Novelty, Conditioning and Attentional Bias to Sexual Rewards


Banca, Paula; Morris, Laurel S.; Mitchell, Simon; Harrison, Neil A.; Potenza, Marc N.; and Voon, Valerie


2016 in Journal of Psychiatric Research, Vol. 72, pp. 91-101

  • This study shows that compulsive sexual behavior individuals have a dysfunctional enhanced preference for sexual novelty possibly mediated by greater cingulate habituation along with a generalized enhancement of conditioning to rewards.
The Internet provides a large source of novel and rewarding stimuli, particularly with respect to sexually explicit materials. Novelty-seeking and cue-conditioning are fundamental processes underlying preference and approach behaviors implicated in disorders of addiction. Here we examine these processes in individuals with compulsive sexual behaviors (CSB), hypothesizing a greater preference for sexual novelty and stimuli conditioned to sexual rewards relative to healthy volunteers. Twenty-two CSB males and forty age-matched... READ FULL ABSTRACT
  • "We show that CSB individuals had greater choice preference for novel sexual images and for cues conditioned to both sexual and monetary stimuli compared to healthy volunteers. CSB subjects also had greater habituation of dACC activity to repeated sexual versus monetary images. Across all subjects, the degree of dACC habituation to sexual stimuli was associated with greater novelty preference for sexual images."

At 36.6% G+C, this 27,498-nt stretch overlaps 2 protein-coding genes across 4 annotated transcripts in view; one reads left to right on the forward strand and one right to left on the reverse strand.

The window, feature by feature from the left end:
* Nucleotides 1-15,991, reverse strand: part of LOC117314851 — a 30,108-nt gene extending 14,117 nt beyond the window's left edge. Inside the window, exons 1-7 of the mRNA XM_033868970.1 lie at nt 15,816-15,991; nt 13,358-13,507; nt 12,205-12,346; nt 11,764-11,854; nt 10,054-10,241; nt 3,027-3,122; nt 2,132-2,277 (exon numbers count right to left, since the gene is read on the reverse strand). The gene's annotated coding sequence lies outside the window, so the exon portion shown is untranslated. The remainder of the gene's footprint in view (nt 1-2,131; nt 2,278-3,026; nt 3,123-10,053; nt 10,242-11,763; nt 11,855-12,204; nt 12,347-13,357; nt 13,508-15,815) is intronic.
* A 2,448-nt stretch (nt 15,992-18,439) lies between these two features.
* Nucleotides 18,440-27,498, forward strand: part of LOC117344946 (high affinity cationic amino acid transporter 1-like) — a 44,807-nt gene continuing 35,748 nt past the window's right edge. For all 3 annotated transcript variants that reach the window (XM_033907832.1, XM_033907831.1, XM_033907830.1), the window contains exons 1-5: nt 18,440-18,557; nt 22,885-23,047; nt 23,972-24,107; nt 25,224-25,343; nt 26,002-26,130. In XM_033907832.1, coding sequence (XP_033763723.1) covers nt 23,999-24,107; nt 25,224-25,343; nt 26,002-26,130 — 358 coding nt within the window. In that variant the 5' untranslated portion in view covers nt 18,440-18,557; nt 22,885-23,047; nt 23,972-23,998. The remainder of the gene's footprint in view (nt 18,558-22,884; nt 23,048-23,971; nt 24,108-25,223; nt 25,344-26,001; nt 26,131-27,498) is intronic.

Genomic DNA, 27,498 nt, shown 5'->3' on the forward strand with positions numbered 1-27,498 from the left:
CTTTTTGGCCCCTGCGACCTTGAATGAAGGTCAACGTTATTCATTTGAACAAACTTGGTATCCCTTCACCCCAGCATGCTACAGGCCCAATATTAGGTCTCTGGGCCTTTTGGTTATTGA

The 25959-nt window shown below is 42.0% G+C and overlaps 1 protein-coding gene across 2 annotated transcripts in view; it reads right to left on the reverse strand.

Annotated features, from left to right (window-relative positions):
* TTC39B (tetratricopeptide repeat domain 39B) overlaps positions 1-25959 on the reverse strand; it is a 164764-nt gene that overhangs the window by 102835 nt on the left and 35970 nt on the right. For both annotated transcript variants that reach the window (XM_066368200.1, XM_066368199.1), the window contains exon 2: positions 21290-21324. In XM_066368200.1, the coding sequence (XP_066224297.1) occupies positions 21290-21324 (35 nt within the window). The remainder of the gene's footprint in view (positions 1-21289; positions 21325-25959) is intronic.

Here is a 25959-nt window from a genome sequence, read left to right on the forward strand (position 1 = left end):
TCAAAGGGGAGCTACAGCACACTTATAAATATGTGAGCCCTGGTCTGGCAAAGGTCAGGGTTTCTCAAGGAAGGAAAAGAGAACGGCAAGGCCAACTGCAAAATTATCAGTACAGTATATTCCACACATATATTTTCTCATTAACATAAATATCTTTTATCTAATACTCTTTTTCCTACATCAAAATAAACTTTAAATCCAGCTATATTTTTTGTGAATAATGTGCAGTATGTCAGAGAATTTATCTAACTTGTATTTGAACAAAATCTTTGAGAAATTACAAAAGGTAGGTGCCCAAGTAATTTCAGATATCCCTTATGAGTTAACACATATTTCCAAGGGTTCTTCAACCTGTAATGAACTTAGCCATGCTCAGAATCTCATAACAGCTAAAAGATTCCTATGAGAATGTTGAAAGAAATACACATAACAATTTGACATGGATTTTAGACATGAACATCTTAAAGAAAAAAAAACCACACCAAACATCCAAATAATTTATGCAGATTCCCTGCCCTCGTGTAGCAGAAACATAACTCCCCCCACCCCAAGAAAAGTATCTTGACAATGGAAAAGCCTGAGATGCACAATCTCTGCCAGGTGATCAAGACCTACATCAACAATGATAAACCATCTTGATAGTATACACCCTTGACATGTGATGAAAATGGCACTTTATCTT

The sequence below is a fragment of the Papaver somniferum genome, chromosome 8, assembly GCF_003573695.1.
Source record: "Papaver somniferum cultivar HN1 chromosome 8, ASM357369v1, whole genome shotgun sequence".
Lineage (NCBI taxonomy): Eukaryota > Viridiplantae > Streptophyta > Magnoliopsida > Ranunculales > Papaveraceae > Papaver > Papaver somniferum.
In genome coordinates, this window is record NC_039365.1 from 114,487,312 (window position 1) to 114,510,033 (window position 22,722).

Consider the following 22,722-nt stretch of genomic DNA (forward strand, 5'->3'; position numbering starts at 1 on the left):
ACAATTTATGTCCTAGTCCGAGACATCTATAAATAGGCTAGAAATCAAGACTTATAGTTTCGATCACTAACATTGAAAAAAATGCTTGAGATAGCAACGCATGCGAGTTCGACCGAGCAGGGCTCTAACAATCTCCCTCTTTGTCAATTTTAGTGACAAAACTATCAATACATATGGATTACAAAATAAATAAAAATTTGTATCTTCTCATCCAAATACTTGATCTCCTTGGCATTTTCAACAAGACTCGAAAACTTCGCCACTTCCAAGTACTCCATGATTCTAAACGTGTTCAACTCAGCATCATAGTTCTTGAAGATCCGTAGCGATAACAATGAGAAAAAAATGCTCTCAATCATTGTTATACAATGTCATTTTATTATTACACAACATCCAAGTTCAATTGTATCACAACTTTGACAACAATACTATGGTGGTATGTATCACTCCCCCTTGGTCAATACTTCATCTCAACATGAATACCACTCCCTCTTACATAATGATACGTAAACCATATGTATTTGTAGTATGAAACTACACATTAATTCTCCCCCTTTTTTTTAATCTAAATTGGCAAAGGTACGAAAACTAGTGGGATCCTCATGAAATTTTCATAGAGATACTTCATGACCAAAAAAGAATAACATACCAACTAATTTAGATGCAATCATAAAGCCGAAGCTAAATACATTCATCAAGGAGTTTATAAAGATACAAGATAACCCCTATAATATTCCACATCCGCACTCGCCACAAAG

• "This study builds on our previous findings of enhanced attentional bias and cue reactivity towards explicit sexual cues in CSB implicating a dACC-(ventral striatal)-amygdalar network. Here, we show that early attentional bias to sexual cues assessed using a dot-probe task was associated with greater approach behaviors towards cues conditioned to sexual images but not novelty preference. Thus, the findings indicate that possible mechanisms underlying early attentional bias to sexual cues observed in CSB subjects are closely aligned with cue-conditioning and enhanced approach behaviors towards sexual conditioned cues."
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